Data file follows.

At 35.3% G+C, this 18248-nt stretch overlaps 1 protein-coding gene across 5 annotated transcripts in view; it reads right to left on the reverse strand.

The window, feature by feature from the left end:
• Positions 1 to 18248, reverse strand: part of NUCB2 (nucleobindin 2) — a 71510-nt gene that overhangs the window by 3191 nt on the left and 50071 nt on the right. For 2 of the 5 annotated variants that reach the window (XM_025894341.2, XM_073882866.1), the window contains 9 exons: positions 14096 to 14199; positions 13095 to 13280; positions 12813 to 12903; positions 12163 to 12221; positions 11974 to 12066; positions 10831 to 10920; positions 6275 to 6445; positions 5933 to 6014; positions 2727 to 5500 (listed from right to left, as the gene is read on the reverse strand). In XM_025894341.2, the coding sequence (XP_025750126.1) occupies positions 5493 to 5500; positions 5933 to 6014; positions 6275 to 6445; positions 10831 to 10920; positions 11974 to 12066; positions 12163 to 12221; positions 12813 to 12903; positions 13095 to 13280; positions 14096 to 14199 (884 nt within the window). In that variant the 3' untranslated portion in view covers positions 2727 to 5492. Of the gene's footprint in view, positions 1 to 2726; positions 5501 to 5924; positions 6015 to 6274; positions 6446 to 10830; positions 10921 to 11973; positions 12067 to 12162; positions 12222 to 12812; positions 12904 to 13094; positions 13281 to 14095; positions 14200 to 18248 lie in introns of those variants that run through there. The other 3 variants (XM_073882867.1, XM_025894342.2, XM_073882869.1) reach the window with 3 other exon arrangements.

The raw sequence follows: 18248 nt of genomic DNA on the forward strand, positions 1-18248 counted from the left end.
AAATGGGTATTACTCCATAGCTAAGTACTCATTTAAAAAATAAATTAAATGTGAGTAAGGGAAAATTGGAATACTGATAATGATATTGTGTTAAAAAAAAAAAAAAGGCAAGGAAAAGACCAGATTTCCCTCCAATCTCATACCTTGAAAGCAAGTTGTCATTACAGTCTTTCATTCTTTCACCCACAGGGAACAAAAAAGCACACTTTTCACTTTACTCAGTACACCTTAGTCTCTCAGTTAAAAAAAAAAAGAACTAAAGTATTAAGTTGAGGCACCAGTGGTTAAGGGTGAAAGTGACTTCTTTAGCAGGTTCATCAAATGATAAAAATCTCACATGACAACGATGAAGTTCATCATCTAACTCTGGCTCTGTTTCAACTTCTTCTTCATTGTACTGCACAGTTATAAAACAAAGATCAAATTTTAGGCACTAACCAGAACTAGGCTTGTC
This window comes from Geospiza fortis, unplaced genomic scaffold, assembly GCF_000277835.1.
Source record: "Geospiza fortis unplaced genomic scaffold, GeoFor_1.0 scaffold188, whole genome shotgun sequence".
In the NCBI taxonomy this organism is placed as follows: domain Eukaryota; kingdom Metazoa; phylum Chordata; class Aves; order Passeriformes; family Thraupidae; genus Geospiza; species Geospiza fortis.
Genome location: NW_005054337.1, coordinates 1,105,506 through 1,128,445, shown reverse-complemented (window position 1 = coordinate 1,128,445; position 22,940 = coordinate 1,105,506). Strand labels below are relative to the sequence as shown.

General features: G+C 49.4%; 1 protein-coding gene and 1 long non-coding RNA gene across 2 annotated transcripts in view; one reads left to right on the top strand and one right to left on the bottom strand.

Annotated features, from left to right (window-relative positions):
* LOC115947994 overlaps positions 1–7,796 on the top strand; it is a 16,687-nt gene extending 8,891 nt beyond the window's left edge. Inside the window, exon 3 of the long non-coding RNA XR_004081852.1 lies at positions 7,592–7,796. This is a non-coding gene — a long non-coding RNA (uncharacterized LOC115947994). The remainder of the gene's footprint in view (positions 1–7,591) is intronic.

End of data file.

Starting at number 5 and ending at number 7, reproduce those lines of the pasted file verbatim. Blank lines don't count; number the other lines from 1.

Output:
AAATGGGTATTACTCCATAGCTAAGTACTCATTTAAAAAATAAATTAAATGTGAGTAAGGGAAAATTGGAATACTGATAATGATATTGTGTTAAAAAAAAAAAAAAGGCAAGGAAAAGACCAGATTTCCCTCCAATCTCATACCTTGAAAGCAAGTTGTCATTACAGTCTTTCATTCTTTCACCCACAGGGAACAAAAAAGCACACTTTTCACTTTACTCAGTACACCTTAGTCTCTCAGTTAAAAAAAAAAAGAACTAAAGTATTAAGTTGAGGCACCAGTGGTTAAGGGTGAAAGTGACTTCTTTAGCAGGTTCATCAAATGATAAAAATCTCACATGACAACGATGAAGTTCATCATCTAACTCTGGCTCTGTTTCAACTTCTTCTTCATTGTACTGCACAGTTATAAAACAAAGATCAAATTTTAGGCACTAACCAGAACTAGGCTTGTC
This window comes from Geospiza fortis, unplaced genomic scaffold, assembly GCF_000277835.1.
Source record: "Geospiza fortis unplaced genomic scaffold, GeoFor_1.0 scaffold188, whole genome shotgun sequence".